ASSOCIATION FOR CAREER & TECHNICAL EDUCATION®
« February 2016 |
| April 2016 »
Subbaccalaureate credentials can be very valuable, especially when individuals work in the same field that they studied in school.
The above data point joins a body of information on the benefits of postsecondary certificates and associate’s degrees. Research from the Georgetown Center on Education and the Workforce and from College Measures has explored how individuals with these credentials can achieve higher earnings than those with bachelor’s degrees, especially in technical fields and when their work is closely aligned to their studies.
When sharing this data with the media, policymakers and the general public, follow it up with success stories about your students who are earning a family-sustaining wage after attaining a postsecondary certificate or associate’s degree.
For more research and data on CTE, you can always turn to ACTE’s Fact Sheets.
[i] Carnevale et al., Certificates: Gateway to Gainful Employment and College Degrees, Georgetown University Center on Education and the Workforce, 2012.
Posted by Catherine Imperatore on 03/31/2016 at 11:09 AM in Data and Research, Postsecondary Issues | Permalink
On March 28, the Institute for Education Sciences’ National Center for Education Research released its funding announcement for new Education Research Grants, to be awarded in Fiscal Year 2017. Education Research Grants “focus on outcomes and challenges on a broad range of topics at all levels, including early childhood, elementary, secondary, postsecondary, and adult education. Grants can be funded for up to five years and support many kinds of projects, including exploratory research, development and pilot-testing of new interventions, efficacy and effectiveness studies, and measurement studies.”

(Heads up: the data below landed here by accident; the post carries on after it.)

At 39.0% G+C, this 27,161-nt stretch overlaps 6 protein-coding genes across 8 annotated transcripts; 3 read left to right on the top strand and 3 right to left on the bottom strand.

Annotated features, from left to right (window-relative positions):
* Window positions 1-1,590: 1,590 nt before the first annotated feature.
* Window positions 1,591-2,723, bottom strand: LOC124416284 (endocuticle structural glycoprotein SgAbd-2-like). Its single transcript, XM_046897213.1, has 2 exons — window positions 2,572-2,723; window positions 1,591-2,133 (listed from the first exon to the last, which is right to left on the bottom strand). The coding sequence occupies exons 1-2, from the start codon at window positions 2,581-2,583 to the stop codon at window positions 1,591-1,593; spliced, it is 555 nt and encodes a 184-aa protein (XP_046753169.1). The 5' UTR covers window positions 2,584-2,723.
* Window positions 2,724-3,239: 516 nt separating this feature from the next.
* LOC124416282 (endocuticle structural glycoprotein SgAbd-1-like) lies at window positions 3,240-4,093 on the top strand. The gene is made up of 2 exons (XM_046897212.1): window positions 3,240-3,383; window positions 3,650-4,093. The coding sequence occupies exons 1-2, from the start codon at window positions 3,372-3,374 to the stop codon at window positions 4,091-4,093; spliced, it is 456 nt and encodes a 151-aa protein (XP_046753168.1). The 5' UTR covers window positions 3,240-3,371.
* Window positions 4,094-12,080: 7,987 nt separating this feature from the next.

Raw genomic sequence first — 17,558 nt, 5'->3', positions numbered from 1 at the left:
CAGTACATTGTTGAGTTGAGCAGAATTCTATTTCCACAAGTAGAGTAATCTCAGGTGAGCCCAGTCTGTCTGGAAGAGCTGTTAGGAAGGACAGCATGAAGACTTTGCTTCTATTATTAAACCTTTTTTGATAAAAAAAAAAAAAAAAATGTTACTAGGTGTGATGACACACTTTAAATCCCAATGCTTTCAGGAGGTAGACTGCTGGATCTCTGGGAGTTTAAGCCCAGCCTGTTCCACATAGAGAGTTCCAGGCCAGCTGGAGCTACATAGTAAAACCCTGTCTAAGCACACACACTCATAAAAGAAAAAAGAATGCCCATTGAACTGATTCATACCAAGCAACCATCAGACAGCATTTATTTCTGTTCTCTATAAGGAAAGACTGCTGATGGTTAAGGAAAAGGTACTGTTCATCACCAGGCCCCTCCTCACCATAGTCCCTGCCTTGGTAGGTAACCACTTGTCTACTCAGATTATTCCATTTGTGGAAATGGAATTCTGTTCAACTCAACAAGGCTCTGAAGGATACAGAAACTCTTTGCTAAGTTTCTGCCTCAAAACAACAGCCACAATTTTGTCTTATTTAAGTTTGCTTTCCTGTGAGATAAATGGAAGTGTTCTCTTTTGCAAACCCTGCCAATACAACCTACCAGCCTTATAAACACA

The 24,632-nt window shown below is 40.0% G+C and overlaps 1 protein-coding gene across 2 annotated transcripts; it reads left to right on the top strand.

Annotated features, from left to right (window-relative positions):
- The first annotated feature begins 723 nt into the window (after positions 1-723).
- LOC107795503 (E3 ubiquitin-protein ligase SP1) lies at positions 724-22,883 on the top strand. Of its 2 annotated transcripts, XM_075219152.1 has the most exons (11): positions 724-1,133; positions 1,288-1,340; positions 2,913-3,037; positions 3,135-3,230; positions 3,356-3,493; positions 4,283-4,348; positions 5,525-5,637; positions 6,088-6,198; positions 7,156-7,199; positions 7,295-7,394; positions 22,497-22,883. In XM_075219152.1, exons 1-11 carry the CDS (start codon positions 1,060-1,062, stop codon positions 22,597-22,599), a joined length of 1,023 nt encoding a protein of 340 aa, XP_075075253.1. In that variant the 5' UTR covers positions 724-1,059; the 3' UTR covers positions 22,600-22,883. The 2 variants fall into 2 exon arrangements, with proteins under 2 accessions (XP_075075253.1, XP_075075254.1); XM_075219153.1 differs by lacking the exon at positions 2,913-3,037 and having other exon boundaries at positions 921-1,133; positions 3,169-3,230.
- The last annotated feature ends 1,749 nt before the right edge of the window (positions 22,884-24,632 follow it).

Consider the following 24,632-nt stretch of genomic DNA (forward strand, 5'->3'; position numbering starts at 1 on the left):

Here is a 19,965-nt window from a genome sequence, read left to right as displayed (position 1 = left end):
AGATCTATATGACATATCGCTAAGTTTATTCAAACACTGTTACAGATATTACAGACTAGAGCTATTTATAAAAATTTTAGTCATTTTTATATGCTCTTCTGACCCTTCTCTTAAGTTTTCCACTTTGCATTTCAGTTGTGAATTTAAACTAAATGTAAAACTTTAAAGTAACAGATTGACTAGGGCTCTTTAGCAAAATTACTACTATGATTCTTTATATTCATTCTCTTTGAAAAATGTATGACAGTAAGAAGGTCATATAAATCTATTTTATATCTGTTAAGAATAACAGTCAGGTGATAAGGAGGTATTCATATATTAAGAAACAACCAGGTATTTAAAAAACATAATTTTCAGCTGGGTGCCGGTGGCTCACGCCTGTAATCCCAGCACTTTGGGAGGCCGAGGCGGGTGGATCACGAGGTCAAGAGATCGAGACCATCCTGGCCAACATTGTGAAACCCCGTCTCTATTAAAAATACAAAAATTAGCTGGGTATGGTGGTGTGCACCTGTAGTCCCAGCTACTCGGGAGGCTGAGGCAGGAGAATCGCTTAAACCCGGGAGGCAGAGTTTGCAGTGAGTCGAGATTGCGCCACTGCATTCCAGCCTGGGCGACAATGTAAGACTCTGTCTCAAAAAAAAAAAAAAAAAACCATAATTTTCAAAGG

This year, CTE has been added as a new special focus for the competition! According to IES materials, it is looking for “Research on policies, programs, and practices that are aimed at increasing career readiness in K-12 students. IES is particularly interested in understanding what types of CTE programs work best, for whom, and under what conditions.”
The IES funding process is highly competitive, so only very well-developed proposals by highly qualified researchers will be funded. On the IES webpage, you will find information on funding webinars and links to previously funded projects to help you craft the strongest applications. In addition, the grant announcement includes specific “recommendations for a strong application” that can be of assistance. If you have any questions or would like to find out more about submitting an application, you can contact the program officer, Dr. Corinne Alfeld, by e-mail at firstname.lastname@example.org. Applications are due on August 4, 2016.
Posted by Alisha Hyslop on 03/29/2016 at 01:50 PM in Data and Research, Executive Branch | Permalink
A new blog published by the Brookings Institution’s Brown Center on Education Policy reinforces the need for close ties between postsecondary credentials, such as those attained through short-term certificate programs, with local labor market needs to ensure that students derive value from their education. As decision makers develop new policy supports for students pursuing short-term credentials, it is important that corresponding emphasis is placed on increasing clarity for students regarding which credentials communicate value to future employers, as well as building relationships between postsecondary institutions and local industries.